Purpose. Although the 2016 Japanese guidelines for the management of sepsis recommend de-escalation of treatment after identification of the causative pathogen, adherence to this practice remain unknown. The objective of this study was to evaluate the benefits of de-escalating treatment for sepsis patients at an advanced critical care and emergency medical centre. Methods. Based on electronic patient information, 85 patients who were transported to the centre by ambulance, and diagnosed with sepsis between January 2008 and September 2013 were enrolled and evaluated. Patients were divided into two groups with and without deescalation, and comparisons were conducted for several variables, including length of hospital stay, and length of antibiotic administration. Two types of subgroup analysis were conducted between patients with septic shock or positive blood cultures. Statistical analysis was conducted using chi-square and Mann-Whitney U tests. Results. The length of hospital stay after diagnosis was significantly shorter for the de-escalation group than for the non-de-escalation group. In the subgroup analysis, de-escalation for blood culture-positive patients was beneficial in terms of the length of hospital stay and length of antibiotic administration. Conclusions. The findings of this study suggest that sepsis treatment de-escalation is beneficial for treatment efficacy and appropriate use of antibiotics.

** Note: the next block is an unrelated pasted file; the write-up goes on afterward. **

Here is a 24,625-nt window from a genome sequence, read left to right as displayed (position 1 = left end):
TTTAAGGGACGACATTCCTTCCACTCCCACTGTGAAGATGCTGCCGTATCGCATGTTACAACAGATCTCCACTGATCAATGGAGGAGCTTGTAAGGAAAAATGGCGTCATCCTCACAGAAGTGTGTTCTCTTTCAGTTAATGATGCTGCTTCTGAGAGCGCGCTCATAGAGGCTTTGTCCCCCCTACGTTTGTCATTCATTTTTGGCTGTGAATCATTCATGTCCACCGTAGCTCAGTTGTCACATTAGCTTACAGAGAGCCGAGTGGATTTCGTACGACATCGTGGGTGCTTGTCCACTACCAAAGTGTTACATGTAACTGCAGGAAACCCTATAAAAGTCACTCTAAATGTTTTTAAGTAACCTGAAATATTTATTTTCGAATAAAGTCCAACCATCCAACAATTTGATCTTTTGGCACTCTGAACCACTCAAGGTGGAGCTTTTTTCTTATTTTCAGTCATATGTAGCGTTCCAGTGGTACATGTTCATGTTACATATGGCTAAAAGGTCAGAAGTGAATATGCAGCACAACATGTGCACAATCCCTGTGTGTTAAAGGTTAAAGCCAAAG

ASJC Scopus subject areas
- Pharmaceutical Science